Amgen, Regeneron appear most at risk from Trump's latest pricing plan

Polls show voters are worries about healthcare costs

Polls show voters are worries about healthcare costs

It concludes that the higher USA prices means Medicare pays almost twice as much as the program would pay for the same or similar drugs in other countries.

"We're taking aim at the global freeloading that forces American consumers to subsidize lower prices in foreign countries through higher prices in our country", Trump said in a speech at the Department of Health and Human Services.

Under the new proposal unveiled at an event at the Department of Health and Human Services on Thursday, President Donald Trump and health secretary Alex Azar said that the administration would create a reference price for high-cost medicines paid for by Medicare, based on comparable prices from other countries. "The proposal more aggressively moves to have the government intervene to lower drug prices than proposals often favored by Republicans", The Hill's Peter Sullivan says.

In advance of Trump's speech, HHS released a report that found USA prices for the top drugs administered in doctors' offices are almost twice as high as in foreign countries.

HHS based its IPI model on an analysis comparing Medicare spending for Part B physician-administered drugs to the prices of those drugs in 16 other developed economies-Austria, Belgium, Canada, Czech Republic, Finland, France, Germany, Greece, Ireland, Italy, Japan, Portugal, Slovakia, Spain, Sweden, and the U.K. According to HHS, the us spent 1.8 times more for the drugs than the 16 countries studied.

"The United States will finally begin to confront one of the most unfair practices. that drives up the cost of medicine in the United States", Trump said. Drug spending within Medicare Part B reached $22 billion in 2015, and drug costs have increased by an average of 8.6 percent annually since 2007.

"Americans pay more so that other countries can pay less", he added.

Drug industry lobby the Pharmaceutical Research and Manufacturers of America, or PhRMA, quickly criticized the proposal in a statement that appeared to be meant as a dig at universal healthcare - something that a growing number of political leaders have proposed for the U.S. - in addition to defending the U.S. pricing system.

Administration actions have yet to show major impact on the cost of prescription drugs. But the drug industry is unlikely to embrace the proposal, and a similar effort to address Medicare Part B prices in the Obama administration went nowhere, says Politico.

Trump, too, promised more to come and said he will soon announce "some things that will really be tremendous".

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In addition to trying to cut the base price of the drugs, the administration, through HHS, is proposing changing how doctors who deliver these drugs are paid.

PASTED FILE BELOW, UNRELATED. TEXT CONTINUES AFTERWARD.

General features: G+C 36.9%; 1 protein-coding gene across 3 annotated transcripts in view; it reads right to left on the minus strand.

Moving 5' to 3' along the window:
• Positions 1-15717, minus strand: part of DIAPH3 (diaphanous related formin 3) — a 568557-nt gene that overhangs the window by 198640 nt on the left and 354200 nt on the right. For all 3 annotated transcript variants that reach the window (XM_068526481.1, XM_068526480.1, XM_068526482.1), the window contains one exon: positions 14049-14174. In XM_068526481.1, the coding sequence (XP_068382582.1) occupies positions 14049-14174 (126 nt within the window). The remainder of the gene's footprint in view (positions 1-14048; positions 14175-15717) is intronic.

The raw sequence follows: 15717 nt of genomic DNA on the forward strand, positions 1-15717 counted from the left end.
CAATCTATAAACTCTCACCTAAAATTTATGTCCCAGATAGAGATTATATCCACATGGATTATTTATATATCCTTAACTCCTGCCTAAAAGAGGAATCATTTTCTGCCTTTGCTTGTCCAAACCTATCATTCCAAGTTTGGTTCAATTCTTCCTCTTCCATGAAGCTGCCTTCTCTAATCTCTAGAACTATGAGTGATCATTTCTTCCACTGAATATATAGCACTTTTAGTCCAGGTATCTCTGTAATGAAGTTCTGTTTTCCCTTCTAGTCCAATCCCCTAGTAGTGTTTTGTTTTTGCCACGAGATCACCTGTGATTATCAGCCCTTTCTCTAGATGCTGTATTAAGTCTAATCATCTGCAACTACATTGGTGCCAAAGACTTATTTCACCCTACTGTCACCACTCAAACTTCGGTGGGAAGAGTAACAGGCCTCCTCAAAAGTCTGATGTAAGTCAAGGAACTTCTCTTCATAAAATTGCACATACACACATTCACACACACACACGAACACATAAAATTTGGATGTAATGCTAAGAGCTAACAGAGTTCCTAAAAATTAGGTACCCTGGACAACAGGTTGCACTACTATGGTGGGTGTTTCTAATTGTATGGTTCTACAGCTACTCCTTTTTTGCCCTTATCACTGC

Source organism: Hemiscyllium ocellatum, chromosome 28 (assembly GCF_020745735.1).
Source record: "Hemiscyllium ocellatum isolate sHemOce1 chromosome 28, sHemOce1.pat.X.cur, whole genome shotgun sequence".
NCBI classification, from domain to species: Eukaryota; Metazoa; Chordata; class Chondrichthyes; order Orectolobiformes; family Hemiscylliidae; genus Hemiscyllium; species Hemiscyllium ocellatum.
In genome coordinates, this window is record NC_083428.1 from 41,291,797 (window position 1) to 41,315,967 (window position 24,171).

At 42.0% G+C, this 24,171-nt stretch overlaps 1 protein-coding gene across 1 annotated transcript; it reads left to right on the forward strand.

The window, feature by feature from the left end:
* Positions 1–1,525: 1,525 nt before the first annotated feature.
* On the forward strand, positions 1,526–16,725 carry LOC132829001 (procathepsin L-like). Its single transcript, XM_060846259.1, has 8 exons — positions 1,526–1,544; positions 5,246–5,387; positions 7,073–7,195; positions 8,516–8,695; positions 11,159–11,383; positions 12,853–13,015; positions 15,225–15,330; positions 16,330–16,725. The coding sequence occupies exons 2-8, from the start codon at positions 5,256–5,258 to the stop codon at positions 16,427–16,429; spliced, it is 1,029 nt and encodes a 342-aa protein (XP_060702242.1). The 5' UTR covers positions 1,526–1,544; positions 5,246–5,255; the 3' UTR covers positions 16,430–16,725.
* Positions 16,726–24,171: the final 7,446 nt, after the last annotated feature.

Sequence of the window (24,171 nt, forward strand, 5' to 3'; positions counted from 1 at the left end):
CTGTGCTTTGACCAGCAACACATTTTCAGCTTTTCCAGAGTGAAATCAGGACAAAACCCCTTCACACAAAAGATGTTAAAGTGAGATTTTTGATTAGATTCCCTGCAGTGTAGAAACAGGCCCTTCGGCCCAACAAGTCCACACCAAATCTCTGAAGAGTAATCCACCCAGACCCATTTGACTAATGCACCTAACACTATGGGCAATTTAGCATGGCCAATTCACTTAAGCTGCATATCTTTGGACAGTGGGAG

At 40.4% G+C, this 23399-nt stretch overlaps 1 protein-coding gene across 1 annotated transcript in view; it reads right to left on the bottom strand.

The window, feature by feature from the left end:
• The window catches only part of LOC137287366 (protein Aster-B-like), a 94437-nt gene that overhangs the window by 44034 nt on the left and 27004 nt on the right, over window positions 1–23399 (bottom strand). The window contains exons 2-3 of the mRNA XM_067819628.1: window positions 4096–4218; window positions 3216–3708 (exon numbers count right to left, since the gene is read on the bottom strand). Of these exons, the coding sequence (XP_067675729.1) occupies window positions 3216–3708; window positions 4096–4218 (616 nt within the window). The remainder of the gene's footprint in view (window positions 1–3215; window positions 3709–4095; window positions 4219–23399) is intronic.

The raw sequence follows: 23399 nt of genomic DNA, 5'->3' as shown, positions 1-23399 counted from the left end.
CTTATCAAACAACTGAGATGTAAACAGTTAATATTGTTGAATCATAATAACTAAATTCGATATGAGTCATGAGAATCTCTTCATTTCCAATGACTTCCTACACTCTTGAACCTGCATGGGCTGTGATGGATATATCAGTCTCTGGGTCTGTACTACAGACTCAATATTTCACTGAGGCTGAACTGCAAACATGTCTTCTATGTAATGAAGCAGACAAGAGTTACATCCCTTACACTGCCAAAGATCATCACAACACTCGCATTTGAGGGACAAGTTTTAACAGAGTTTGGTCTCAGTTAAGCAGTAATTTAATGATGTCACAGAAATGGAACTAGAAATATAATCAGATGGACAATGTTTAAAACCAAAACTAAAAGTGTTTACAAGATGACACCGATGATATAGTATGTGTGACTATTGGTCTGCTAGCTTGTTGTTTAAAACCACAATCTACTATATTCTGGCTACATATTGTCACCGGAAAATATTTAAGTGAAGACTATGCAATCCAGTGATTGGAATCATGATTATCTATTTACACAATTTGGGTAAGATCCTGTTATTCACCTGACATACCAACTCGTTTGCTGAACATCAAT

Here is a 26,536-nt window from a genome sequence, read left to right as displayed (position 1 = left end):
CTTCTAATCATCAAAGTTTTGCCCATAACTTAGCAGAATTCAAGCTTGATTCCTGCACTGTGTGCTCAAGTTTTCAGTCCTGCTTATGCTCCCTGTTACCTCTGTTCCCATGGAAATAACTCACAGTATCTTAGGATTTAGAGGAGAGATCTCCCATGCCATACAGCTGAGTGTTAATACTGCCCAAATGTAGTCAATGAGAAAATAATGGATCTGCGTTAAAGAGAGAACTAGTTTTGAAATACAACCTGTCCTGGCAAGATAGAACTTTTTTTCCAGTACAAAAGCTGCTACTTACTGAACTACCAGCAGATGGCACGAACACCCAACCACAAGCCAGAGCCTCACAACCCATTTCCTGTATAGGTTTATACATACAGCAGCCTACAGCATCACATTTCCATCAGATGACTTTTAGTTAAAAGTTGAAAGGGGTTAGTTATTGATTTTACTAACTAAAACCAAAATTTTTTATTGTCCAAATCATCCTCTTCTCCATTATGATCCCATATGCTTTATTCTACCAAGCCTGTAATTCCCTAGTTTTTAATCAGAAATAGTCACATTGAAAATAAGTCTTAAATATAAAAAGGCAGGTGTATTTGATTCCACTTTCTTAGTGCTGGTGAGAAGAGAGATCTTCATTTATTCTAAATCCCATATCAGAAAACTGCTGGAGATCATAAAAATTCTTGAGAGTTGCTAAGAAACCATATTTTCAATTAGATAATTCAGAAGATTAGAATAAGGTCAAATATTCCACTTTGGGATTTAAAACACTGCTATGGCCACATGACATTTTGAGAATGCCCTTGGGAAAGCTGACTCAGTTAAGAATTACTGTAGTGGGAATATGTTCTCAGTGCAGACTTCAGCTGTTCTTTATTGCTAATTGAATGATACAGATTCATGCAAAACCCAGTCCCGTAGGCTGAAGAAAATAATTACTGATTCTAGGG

Having companies known as pharmacy-benefit managers negotiate for lower drug prices in the way they now do in Part D plans, which cover the prescription drugs you pick up at a pharmacy. The United States is the biggest funder of research and development in the pharmaceutical sector, yet now lacks the bargaining power to bring prices down - unlike in countries with public health-care programs. Under the Trump administration proposal, private-sector vendors would negotiate down drug prices and supply the medicines to doctors and hospitals.

Trump also appeared to call out Part B spending on Amgen's bone drug Prolia (denosumab). The proposal would also allow HHS officials to charge a flat incentive fee for doctors who prescribe certain medications; now, doctors can receive higher fees for more expensive drugs. In contrast, Part D spending on drugs has risen much more slowly.

The 19-page HHS report looks specifically at drugs purchased and dispensed by doctors themselves, under Medicare's Part B program.

Azar said Medicare spent about $8 billion more for drugs in the study than it would have if the prices were scaled to global prices. The report notes Part B is not subject to restrictions on the drugs that are covered, meaning there is little incentive to tamp down costs. In a March Kaiser Family Foundation poll, eight in 10 respondents said drug costs are unreasonable and 92 percent said passing legislation to bring down the cost of prescription drugs should be a top or important priority.

Trump has made lowering drug prices a central promise of his presidency.

The president in May also claimed drug companies would be announcing "massive" voluntary price cuts.

While negotiations between England's government and pharmaceutical companies may take months, the drugs that make it through are available to the entire population, she said.

High drug prices have also been a source of anxiety for many Americans.

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